Recipe: Chocolate Chestnut Truffle Torte with Honeycomb
I cannot even tell you how proud I am of this recipe. It’s a triumph for science, I swear to god. This is the sort of super rich, moussey, truffley dessert that you see on restaurant menus, full of cream and chocolate and joy; when I saw a chestnut version in November’s Jamie magazine I got super excited, because I realised that by using the chestnut puree to make up the bulk of the filling and the chocolate to set it, I could get away with using a whipped coconut cream in the filling without losing firmness.
The recipe in Jamie magazine used a very rich chocolate pastry with like, four egg yolks; I’m not really about that, so I made a chocolate biscuit base as if for a cheesecake. You can make your own biscuits if you can’t buy vegan ones, or you can totally cheat and just add cocoa powder to digestives. Honestly, while I was vegan for a long time (post-Japan, I’m now about 70:30), I’m also a food snob, and I’ll only post a recipe here if it’s as good as or better than the non-vegan version. This is.
Bash the biscuits into crumbs as if making a cheesecake base; the best way to do this is to put them in a freezer bag and whack them with a rolling pin. Super satisfying if you have a lot of pent up anger (I do). With the crumbs in a bowl, stir in the melted margarine to combine, then press firmly into a deep, lined 8" baking tin. Mine was 7 and a half, because it was the deepest tin I had. Refrigerate while you make the filling.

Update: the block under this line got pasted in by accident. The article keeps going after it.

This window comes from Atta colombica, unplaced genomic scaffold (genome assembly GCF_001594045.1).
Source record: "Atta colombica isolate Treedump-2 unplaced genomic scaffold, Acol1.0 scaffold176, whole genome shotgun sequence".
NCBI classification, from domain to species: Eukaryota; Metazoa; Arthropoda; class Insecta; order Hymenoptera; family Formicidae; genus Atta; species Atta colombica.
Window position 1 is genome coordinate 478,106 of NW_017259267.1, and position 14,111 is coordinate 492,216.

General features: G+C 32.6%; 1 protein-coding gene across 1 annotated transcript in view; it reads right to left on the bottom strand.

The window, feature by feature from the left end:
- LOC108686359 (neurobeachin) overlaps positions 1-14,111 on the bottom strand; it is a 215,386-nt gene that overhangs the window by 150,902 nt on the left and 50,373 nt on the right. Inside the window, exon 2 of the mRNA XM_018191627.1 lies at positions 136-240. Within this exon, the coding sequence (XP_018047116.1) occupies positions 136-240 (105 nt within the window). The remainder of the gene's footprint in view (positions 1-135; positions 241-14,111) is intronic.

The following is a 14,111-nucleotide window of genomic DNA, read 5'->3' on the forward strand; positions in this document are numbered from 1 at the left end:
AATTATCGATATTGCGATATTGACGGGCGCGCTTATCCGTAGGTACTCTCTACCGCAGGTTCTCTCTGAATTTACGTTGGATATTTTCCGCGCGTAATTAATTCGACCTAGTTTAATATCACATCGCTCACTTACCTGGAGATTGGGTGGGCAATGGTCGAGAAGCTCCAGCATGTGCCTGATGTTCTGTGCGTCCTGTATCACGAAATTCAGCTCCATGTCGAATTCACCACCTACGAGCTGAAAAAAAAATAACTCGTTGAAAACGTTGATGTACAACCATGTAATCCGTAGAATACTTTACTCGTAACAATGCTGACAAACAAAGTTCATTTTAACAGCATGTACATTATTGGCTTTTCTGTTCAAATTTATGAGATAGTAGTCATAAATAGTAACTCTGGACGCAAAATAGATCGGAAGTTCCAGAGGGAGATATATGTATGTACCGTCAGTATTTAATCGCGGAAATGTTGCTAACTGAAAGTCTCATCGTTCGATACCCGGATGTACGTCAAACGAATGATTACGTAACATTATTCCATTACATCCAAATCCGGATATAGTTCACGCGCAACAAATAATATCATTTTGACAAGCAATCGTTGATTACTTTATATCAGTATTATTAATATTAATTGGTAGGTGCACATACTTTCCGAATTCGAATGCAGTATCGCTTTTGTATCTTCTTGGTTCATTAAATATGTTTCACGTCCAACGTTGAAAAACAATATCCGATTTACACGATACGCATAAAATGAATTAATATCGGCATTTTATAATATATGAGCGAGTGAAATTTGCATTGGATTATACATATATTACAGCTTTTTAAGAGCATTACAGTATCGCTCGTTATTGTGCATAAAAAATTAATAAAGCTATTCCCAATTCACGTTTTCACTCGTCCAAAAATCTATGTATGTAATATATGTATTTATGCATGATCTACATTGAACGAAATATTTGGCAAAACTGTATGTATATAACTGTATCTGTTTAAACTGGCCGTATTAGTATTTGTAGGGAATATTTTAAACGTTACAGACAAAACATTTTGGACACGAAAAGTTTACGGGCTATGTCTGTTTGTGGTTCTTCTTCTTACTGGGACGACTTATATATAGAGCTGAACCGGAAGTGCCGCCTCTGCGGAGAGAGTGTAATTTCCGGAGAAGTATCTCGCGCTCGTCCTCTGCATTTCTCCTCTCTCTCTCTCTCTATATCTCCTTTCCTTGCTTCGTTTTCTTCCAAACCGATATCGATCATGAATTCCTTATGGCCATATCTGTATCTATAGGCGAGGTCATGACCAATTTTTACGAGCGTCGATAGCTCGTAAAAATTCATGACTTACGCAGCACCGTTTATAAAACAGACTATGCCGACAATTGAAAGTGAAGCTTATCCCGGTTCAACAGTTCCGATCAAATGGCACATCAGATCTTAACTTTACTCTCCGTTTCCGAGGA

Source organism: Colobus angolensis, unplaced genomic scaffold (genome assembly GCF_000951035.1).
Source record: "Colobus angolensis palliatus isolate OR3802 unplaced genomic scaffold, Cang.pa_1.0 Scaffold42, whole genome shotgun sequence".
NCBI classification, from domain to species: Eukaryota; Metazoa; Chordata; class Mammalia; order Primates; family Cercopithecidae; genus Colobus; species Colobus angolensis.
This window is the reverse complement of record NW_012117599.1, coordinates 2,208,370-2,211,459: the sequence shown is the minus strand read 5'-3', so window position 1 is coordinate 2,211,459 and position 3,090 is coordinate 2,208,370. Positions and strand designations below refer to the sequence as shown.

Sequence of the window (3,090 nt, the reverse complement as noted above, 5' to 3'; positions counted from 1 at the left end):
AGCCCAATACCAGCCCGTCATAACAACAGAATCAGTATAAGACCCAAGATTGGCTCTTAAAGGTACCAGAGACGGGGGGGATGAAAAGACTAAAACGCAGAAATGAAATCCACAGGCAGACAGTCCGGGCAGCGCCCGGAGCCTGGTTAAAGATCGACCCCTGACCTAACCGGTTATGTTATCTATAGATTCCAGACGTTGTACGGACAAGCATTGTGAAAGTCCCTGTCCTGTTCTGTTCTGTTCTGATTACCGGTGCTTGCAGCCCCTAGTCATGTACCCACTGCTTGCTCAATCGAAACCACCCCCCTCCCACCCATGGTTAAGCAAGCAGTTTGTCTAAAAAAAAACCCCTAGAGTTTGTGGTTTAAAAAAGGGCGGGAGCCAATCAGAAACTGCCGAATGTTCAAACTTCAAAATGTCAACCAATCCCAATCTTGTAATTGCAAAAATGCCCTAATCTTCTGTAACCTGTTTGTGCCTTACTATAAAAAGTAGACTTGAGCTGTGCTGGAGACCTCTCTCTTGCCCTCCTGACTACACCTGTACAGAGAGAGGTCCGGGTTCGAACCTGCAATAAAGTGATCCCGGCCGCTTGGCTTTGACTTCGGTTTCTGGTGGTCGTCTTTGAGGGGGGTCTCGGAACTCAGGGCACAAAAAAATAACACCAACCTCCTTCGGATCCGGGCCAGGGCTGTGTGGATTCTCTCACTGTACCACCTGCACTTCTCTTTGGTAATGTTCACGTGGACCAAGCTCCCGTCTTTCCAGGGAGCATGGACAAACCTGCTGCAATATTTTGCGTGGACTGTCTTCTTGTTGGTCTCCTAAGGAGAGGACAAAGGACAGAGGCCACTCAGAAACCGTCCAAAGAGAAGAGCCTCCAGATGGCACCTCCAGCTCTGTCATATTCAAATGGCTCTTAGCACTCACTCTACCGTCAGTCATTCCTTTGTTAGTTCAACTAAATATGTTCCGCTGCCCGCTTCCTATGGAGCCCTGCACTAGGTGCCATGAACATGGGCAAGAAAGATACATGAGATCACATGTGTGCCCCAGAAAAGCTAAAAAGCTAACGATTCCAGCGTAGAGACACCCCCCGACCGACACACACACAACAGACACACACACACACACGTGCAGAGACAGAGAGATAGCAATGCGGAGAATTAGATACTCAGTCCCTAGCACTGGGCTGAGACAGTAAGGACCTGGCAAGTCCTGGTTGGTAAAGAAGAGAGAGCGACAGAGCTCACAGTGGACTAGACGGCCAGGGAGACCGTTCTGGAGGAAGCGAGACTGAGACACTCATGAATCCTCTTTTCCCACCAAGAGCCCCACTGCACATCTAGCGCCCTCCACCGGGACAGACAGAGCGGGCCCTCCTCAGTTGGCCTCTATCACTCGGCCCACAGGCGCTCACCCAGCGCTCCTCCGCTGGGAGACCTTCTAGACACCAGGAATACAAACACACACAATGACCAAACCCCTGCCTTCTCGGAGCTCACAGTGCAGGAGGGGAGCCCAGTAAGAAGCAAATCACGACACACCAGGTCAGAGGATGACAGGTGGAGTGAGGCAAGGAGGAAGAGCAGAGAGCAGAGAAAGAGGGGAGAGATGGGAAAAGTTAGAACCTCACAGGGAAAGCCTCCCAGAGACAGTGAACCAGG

300g (11oz) dark chocolate
300g (11oz) chestnut puree (I used Merchant Gourmet; be sure it’s unsweetened. If you can only buy sweetened chestnut puree, leave out the extra sugar)
100g (3.5oz) icing (powdered) sugar
300ml (1 1/4c.) coconut cream (you can buy this in tins in Tesco, or you can refrigerate full fat coconut milk until the cream separates from the milk, and use the thickest part)
1 tsp vanilla extract
Melt the dark chocolate in a heatproof bowl and allow to cool a little before whipping in the chestnut puree, and then the icing sugar. Make sure there are no lumps, because I would judge you really hard if you had lumps in your torte (Disclaimer: No I wouldn’t).
Using a mixer, whip the coconut cream with vanilla until it forms stiff peaks. My coconut cream has a lower fat content than regular double cream, so I couldn’t get it quite as stiff, but luckily the other ingredients are gonna cover your ass if you can only get soft peaks. Fold in the chocolate mixture, then pour over the biscuit base and smooth with a palette knife or the back of a spoon. Chill for around 3 hours.
This is like, twelve times as long as you need in order to make honeycomb! (Disclaimer: I can’t do maths). So make honeycomb. Do the thing. Sprinkle generously over the torte to eat. Fabulous.